[German version] I. Definition Assembly buildings (AB) are in the following defined as any building of Greek and Roman antiquity, which within the framework of the social, political, or religious organization of a community served as the architectonically defined location for interaction and communication. However, it is not always possible to define the function of an AB unambiguously nor to assume its exclusive usage. Sometimes, buildings or parts of buildings fall under the above definition, whic…

Architect

(1,476 words)

Author(s): Höcker, Christoph (Kissing)
[German version] A. Etymology, term, delimitation The term architect, not documented before the 5th cent. BC, derives from the Greek ἀρχιτέκτων ( architéktōn; Hdt. 3.60; 4.87); in turn, this term is derived from τέκτων ( téktōn); τεκτωσύνη ( tektosýnē; carpentry), which shows that the architect of early archaic times initially dealt with  wood and only later came in contact with stone as a building material. The Latin arc(h)itectus is a loan word from this Greek semantic field. An architect is associated with practical tasks carried out by tradesmen in the cont…

Dome, Construction of domes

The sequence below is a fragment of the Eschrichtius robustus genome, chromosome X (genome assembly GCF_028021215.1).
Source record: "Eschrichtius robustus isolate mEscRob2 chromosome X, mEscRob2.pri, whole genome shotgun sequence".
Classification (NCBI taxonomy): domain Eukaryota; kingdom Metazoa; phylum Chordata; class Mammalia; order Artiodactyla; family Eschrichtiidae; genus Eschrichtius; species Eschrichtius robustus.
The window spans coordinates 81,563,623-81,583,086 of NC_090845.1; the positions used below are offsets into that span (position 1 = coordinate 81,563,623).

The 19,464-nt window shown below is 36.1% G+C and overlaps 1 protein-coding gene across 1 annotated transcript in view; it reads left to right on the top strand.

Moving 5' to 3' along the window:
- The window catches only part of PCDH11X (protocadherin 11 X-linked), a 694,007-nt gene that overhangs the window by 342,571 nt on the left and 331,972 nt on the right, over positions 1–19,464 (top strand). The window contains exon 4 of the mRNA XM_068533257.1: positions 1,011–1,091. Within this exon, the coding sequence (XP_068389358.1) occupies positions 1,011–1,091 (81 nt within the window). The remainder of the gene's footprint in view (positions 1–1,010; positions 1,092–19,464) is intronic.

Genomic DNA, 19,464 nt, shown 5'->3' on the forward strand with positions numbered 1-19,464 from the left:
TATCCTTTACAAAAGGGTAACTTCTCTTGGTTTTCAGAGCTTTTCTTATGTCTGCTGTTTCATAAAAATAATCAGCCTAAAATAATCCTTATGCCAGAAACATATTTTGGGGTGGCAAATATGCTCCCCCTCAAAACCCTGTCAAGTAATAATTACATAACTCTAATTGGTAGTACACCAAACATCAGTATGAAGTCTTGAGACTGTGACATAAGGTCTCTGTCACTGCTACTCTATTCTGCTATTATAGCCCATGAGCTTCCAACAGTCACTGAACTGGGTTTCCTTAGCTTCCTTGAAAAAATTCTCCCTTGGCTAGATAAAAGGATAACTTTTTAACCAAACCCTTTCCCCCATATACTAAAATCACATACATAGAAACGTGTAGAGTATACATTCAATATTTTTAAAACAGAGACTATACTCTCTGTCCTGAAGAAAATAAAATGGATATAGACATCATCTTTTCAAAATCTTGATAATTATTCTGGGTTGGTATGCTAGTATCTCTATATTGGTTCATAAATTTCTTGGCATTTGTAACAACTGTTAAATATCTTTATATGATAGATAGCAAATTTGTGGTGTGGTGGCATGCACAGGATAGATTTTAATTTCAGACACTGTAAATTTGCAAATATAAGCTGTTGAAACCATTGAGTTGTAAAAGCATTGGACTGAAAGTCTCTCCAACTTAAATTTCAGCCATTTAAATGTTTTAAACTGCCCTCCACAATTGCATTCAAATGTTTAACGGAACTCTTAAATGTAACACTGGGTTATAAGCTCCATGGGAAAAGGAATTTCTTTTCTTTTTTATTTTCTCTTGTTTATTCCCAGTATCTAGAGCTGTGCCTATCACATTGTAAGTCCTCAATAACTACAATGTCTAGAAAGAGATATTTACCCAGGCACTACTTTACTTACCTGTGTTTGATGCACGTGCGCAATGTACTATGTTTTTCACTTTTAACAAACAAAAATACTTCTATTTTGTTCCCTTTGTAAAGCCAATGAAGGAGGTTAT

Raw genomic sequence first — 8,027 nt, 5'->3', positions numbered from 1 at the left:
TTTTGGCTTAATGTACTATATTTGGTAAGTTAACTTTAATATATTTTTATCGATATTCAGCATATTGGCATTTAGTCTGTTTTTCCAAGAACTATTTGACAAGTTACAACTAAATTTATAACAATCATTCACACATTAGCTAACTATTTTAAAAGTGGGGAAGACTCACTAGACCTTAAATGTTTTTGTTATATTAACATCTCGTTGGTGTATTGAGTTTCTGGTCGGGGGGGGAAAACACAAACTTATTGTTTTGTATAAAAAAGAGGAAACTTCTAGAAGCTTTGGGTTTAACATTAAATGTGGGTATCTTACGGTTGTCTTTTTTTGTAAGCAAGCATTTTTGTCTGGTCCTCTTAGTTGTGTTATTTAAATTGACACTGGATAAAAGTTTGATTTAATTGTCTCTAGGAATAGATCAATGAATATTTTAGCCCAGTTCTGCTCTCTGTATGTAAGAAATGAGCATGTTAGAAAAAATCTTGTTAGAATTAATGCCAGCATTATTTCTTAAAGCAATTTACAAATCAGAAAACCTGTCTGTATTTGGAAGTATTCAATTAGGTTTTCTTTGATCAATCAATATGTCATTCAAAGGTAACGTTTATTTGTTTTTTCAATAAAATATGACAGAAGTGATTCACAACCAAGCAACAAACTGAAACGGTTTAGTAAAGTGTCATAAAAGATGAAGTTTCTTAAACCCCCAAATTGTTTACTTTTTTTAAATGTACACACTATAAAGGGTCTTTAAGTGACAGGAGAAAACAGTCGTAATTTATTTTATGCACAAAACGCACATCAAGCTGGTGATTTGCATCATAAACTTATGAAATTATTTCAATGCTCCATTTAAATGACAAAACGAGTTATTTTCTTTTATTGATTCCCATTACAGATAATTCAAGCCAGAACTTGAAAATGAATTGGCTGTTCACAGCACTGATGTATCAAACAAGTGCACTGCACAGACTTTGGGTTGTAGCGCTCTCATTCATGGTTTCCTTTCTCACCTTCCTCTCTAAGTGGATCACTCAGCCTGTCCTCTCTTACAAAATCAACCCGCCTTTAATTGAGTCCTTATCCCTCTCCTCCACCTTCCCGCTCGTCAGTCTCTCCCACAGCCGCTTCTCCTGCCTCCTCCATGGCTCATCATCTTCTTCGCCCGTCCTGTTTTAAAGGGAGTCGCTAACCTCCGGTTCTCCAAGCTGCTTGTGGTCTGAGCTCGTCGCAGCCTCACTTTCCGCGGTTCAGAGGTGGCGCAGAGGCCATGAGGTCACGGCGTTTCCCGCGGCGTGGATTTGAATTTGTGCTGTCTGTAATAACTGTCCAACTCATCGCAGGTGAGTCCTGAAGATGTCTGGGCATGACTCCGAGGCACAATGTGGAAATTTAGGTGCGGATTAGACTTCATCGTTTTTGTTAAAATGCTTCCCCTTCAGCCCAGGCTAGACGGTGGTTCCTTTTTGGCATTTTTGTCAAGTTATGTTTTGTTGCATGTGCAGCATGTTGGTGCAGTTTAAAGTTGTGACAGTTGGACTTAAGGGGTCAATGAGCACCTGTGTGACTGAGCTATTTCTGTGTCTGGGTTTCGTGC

(844 words)

Author(s): Höcker, Christoph (Kissing)
[German version] ‘Non-genuine’ dome constructions from layered corbel stone vaults ( Vaults and arches, construction of) are to be found throughout Mediterranean cultures from the 3rd millennium BC; they seem to have entered largely independently the architectural repertory of Minoan Crete (tholos graves at Mesara and Knossos), Mycenaean Greece (‘Treasure-house’ of Atreus in Mycenae; ‘domed grave’ at Orchomenus), Sardinia ( nuraghe), Thrace and Scythia (so-called ‘beehive’-domes on graves and also Etruria (domed grave at Populonia). This form is mostly …

Opaeum

(83 words)

Author(s): Höcker, Christoph (Kissing)
[German version] (ὀπαῖον, opaîon). The opening in the roof or dome in the architecture of antiquity; an important element of lighting in ancient buildings. Rare in Greek architecture ('lantern' of the Lysicrates monument in Athens; Telesterion of Eleusis), but common in Roman dome building. Dome, Construction of Domes; Roofing Höcker, Christoph (Kissing) Bibliography W.D. Heilmeyer (ed.), Licht und Architektur, 1990  C. Spuler, Opaion und Laterne. Zur Frage der Beleuchtung antiker und frühchristlicher Bauten durch ein Opaion und zur Entstehung der Kuppellaterne, 1973.